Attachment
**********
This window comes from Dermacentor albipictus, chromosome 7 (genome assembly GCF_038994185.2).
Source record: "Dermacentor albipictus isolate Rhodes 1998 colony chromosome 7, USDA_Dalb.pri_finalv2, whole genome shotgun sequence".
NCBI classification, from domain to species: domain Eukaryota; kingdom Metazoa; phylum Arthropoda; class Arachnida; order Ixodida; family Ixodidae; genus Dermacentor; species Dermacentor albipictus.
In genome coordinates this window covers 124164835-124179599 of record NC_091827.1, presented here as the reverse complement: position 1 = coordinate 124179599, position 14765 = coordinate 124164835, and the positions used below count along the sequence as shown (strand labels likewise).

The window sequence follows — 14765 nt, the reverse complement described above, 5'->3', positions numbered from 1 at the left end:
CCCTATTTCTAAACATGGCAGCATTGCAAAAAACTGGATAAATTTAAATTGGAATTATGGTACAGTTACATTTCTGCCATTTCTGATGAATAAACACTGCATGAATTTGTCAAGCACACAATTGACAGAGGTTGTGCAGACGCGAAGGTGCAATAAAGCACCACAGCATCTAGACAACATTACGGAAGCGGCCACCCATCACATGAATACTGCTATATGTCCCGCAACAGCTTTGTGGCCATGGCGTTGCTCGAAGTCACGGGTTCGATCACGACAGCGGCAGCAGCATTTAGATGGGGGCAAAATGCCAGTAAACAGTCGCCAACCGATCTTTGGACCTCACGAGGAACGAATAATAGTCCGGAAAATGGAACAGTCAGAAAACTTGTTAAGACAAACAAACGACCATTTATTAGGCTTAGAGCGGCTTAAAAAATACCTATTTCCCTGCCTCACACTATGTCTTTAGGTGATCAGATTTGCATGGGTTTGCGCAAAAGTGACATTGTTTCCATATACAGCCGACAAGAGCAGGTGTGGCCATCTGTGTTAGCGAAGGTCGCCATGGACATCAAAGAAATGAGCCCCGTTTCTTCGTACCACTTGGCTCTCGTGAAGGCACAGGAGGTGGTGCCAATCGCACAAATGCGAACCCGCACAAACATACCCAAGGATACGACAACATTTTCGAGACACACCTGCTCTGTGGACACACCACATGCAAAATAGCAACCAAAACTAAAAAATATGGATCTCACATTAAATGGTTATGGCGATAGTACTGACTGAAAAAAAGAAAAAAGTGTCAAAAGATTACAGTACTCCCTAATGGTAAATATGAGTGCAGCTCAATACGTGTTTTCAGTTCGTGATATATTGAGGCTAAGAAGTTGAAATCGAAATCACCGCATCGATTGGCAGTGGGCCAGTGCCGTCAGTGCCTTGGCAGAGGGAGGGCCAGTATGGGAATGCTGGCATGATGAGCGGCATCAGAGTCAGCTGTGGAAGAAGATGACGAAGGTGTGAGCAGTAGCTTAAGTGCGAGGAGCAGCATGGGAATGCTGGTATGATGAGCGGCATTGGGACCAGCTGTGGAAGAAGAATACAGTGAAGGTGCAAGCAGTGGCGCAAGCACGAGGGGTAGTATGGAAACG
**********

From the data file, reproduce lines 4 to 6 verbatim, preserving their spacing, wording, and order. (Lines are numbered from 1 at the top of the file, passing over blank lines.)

In genome coordinates this window covers 124164835-124179599 of record NC_091827.1, presented here as the reverse complement: position 1 = coordinate 124179599, position 14765 = coordinate 124164835, and the positions used below count along the sequence as shown (strand labels likewise).

The window sequence follows — 14765 nt, the reverse complement described above, 5'->3', positions numbered from 1 at the left end:
CCCTATTTCTAAACATGGCAGCATTGCAAAAAACTGGATAAATTTAAATTGGAATTATGGTACAGTTACATTTCTGCCATTTCTGATGAATAAACACTGCATGAATTTGTCAAGCACACAATTGACAGAGGTTGTGCAGACGCGAAGGTGCAATAAAGCACCACAGCATCTAGACAACATTACGGAAGCGGCCACCCATCACATGAATACTGCTATATGTCCCGCAACAGCTTTGTGGCCATGGCGTTGCTCGAAGTCACGGGTTCGATCACGACAGCGGCAGCAGCATTTAGATGGGGGCAAAATGCCAGTAAACAGTCGCCAACCGATCTTTGGACCTCACGAGGAACGAATAATAGTCCGGAAAATGGAACAGTCAGAAAACTTGTTAAGACAAACAAACGACCATTTATTAGGCTTAGAGCGGCTTAAAAAATACCTATTTCCCTGCCTCACACTATGTCTTTAGGTGATCAGATTTGCATGGGTTTGCGCAAAAGTGACATTGTTTCCATATACAGCCGACAAGAGCAGGTGTGGCCATCTGTGTTAGCGAAGGTCGCCATGGACATCAAAGAAATGAGCCCCGTTTCTTCGTACCACTTGGCTCTCGTGAAGGCACAGGAGGTGGTGCCAATCGCACAAATGCGAACCCGCACAAACATACCCAAGGATACGACAACATTTTCGAGACACACCTGCTCTGTGGACACACCACATGCAAAATAGCAACCAAAACTAAAAAATATGGATCTCACATTAAATGGTTATGGCGATAGTACTGACTGAAAAAAAGAAAAAAGTGTCAAAAGATTACAGTACTCCCTAATGGTAAATATGAGTGCAGCTCAATACGTGTTTTCAGTTCGTGATATATTGAGGCTAAGAAGTTGAAATCGAAATCACCGCATCGATTGGCAGTGGGCCAGTGCCGTCAGTGCCTTGGCAGAGGGAGGGCCAGTATGGGAATGCTGGCATGATGAGCGGCATCAGAGTCAGCTGTGGAAGAAGATGACGAAGGTGTGAGCAGTAGCTTAAGTGCGAGGAGCAGCATGGGAATGCTGGTATGATGAGCGGCATTGGGACCAGCTGTGGAAGAAGAATACAGTGAAGGTGCAAGCAGTGGCGCAAGCACGAGGGGTAGTATGGAAACG